- Gamers want a CPU and GPU with a lot of horsepower. They also don’t mind as much if the laptop is bulky.
Even these examples are too general because a person’s context has multiple dimensions. Some college students are wealthy. Many programmers are assigned computers by their employers and don’t have a say in what they get. Most gamers prefer a desktop machine because it’s easier to upgrade individual components.
So, you could ask a programmer “what’s your dream laptop?” and they might give you a truthful answer. But, if their boss is buying the computer, it might not matter what the programmer thinks. Unless the boss is a good boss, in which case the programmer’s opinion matters quite a bit.
Do you see how this can get complicated?
Who you listen to matters quite a bit.
Who you should listen to (and how you should listen)
I’m going to give some very general advice, and some of you might disagree when you hear it:
When it comes to product feedback, only listen to the people paying for your product. Explore their context; find out what’s important to them.
I know some of you are screaming: “BUT SOME USERS DON’T PAY FOR THE PRODUCT AND THEIR VOICES ARE STILL IMPORTANT.”
I agree with you. I too want to build products that benefit the actual users.
But, look at Facebook and Google. Many of us use them every day, but we don’t pay for them. Advertisers do. Facebook and Google don’t seem to care much about our privacy. They’ll track us, and share our information without our consent. Why? Their allegiance is with advertisers.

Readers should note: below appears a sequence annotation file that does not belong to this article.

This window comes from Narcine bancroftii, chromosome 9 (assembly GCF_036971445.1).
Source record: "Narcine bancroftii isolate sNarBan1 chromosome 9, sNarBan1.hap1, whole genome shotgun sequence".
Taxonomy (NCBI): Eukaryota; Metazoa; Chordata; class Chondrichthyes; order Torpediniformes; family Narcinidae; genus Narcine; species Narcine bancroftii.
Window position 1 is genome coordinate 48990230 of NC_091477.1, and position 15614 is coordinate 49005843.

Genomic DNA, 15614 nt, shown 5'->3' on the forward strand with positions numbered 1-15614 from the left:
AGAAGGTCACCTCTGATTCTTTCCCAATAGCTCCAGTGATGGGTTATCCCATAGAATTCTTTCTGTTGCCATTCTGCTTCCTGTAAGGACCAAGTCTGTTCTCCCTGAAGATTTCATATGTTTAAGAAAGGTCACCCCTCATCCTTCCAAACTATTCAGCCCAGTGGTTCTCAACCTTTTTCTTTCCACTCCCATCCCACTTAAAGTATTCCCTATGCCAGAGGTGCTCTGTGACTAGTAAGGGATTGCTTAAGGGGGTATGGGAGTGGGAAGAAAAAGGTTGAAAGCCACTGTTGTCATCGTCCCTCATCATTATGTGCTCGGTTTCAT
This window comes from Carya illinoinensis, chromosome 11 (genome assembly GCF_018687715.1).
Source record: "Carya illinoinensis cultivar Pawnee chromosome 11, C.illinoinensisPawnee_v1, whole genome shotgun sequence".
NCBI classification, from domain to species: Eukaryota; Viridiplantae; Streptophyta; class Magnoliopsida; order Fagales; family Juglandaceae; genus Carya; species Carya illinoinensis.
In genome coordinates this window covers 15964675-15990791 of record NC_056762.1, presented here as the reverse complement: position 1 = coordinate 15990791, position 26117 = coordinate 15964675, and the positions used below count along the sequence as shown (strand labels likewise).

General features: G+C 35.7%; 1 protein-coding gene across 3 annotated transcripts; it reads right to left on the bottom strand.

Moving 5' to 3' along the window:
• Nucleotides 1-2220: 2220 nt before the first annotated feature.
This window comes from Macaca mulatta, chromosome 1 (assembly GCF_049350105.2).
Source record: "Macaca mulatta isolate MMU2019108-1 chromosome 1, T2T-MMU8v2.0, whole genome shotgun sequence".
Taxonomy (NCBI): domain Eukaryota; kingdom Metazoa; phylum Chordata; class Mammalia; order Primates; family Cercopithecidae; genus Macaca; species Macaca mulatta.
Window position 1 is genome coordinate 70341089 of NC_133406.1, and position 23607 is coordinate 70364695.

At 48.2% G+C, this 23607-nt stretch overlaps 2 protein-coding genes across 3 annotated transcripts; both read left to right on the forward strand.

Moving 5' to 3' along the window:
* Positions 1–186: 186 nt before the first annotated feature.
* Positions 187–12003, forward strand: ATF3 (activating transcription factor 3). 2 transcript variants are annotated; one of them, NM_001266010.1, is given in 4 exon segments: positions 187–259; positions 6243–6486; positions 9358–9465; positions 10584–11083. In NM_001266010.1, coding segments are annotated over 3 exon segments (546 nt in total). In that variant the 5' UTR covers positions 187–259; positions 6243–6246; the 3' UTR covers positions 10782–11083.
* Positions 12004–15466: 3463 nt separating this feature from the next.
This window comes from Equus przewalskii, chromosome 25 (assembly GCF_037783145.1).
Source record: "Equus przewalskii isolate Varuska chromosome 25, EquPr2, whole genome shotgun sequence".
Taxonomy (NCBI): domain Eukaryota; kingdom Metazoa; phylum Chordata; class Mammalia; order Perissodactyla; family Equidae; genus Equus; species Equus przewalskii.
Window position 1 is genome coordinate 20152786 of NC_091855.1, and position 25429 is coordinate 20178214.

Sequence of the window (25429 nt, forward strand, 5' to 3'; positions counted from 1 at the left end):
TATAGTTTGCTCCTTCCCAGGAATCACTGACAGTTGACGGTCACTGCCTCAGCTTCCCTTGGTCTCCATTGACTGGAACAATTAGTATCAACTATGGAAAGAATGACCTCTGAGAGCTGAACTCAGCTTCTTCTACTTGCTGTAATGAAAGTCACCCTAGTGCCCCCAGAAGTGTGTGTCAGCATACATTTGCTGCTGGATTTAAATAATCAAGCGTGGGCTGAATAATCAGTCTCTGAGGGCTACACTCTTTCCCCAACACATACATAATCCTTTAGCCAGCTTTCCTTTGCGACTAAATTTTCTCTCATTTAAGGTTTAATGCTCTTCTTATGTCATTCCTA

Ultimately, a business serves whoever is paying them.
Let’s go back to our laptop example.
Joel Spolsky is the founder of Fogcreek Software and has probably bought hundreds of laptops. If you were trying to sell him your computers, you’d want to read his blog and figure out what he values. In his case, he cares about treating developers well. He wants to give them autonomy. He’ll let them choose their machine and the tools they use.
Ready to put this principle into action? Here are the steps I recommend:
1. Serve a customer you care about
You need founder/market fit with the people you’re serving; product/market fit isn’t enough.
Don’t sell laptops to CTOs who don’t care about their developers! If you don’t respect the person paying you for your service,
“Giving a damn” about your customers is a substantial competitive advantage.
2. Only take product feedback from people paying for your product
The opinion of random people on Twitter’s doesn’t matter. Likewise, don’t listen to folks who keep saying they’ll buy your product, but never do. Their opinion doesn’t matter either.
Famously, Jason Fried said he only listens to feedback from customers who just bought or people who just canceled.
Dan Shipper elaborates: